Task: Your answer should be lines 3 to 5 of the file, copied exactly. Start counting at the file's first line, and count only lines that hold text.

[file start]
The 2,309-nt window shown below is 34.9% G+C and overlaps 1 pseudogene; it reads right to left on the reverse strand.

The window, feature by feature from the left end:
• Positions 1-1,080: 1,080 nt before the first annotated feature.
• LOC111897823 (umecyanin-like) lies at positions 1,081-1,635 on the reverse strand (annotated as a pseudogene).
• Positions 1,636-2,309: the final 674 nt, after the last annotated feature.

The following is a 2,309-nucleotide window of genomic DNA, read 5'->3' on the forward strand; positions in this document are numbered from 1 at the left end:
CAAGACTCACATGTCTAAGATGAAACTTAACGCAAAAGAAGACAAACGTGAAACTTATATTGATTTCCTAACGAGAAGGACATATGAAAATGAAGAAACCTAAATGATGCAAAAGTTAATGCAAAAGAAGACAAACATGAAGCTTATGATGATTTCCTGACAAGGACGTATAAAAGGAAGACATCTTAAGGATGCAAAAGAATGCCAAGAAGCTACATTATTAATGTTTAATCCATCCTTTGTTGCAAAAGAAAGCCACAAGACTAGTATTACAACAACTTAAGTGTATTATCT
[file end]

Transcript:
• Positions 1-1,080: 1,080 nt before the first annotated feature.
• LOC111897823 (umecyanin-like) lies at positions 1,081-1,635 on the reverse strand (annotated as a pseudogene).
• Positions 1,636-2,309: the final 674 nt, after the last annotated feature.